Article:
‘They are hitting the workers, the unemployed,’ said Philippe Dubois, who came from the industrial region of Liege.
The march marked the start of a month-long campaign by trade unions and is to be capped with a general strike on 15 December.
Unions as well as the Socialist, Green and left parties decried the government decisions to cancel the customary cost-of-living increases and raise the retirement age from 65 to 66 from 2025 and to 67 in 2030.
The new government also plans to reduce costs in the civil service as well as in the fields of culture and scientific research.
Marie-Helene Ska, the secretary general of the leading Belgian union, CSC, said: ‘The government tells us and all of the parties tell us that there’s no alternative.
‘We don’t contest that they have to find 11bn euros (£8.6bn; $13.6bn) but we’ve been saying for a long time that it’s possible to find this money elsewhere, rather than in the pockets of the workers.’
She warned: ‘The whole raft of government measures creates a potentially explosive cocktail.’
Despite the opening of government-led talks with employers and unions, Socialist trade union leader Rudy De Leeuw vowed to continue the protests for weeks on end.
Thursday’s protest created disruptions to metro trains, trams and buses throughout the capital, where the European Union headquarters is based.
Thursday’s march signals more strikes in the future against the austerity policies. Workers at steel firms, the ports of Antwerp and Zeebrugge, and the post office are also planning to launch a work slowdown.
• Tens of thousands of Serbian doctors, nurses, pharmacists and medical staff took part in a one-day strike on Wednesday against the Belgrade government’s austerity measures.
Medical unions representing some 80 per cent of more than 160,000 employees called the strike in protest at the planned ten per cent cut in all wages paid from the state budget.
The stoppage wreaked havoc in already overcrowded hospitals and overstretched ambulance services. Paediatric and emergency care as well as pre-scheduled surgeries were spared.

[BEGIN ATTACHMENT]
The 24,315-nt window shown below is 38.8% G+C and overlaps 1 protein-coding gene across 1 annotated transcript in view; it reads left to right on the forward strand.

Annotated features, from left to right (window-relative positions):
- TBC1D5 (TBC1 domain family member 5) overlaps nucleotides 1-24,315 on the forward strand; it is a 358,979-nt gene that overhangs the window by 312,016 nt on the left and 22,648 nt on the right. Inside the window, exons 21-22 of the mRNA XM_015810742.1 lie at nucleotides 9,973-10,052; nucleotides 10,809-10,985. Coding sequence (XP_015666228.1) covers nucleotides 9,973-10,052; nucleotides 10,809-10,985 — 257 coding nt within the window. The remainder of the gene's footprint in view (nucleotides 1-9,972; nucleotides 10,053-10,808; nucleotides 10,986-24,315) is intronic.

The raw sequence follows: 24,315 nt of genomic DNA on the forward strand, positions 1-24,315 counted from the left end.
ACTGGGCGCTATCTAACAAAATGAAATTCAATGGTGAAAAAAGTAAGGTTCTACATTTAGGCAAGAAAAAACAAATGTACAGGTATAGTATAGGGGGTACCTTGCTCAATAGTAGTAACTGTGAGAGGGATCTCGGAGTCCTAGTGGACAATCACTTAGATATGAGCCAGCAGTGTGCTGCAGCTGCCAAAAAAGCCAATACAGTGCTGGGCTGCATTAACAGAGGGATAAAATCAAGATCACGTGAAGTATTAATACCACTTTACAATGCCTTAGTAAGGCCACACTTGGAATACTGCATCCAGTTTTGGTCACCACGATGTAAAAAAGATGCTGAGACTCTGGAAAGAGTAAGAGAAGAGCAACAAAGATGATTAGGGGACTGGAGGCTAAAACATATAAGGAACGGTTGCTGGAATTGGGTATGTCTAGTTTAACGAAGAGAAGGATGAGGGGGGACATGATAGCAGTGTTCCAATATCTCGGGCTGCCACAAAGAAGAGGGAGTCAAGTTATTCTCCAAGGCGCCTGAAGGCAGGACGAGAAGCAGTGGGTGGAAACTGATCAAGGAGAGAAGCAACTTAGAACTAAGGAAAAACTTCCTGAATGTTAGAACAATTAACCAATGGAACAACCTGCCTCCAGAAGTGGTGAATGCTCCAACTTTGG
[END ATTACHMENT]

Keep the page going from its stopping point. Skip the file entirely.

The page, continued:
Union leader Dragan Cvetic said on Wednesday: ‘Everything else will have to wait for tomorrow.’
Prime Minister Aleksandar Vucic’s cabinet last week passed a bill with a ten per cent cut in all public sector wages and pensions higher than 25,000 dinars ($263 a month), in a first step towards balancing the budget.
Spending cuts are a key condition for the renewal of a credit arrangement with the International Monetary Fund (IMF). An IMF delegation arrived in Belgrade last Monday to review the country’s economic policy, possibly paving the way for the new loan.
The last credit arrangement Serbia had with the IMF was agreed to in late 2011, but suspended in February 2012 because of government overspending.
The health workers’ strike followed a one-day work stoppage by education workers on the first day of school in September over planned salary cuts.
Lawyers have been striking for weeks over the introduction of a notary system within a justice system restructuring plan.
The notaries assumed the service that generated income for the lawyers.
Trains in Belgrade were delayed for several hours on Tuesday as a railroad company had one station blockaded over the payment of wages.
The workers have threatened to hold strikes every week until they are paid.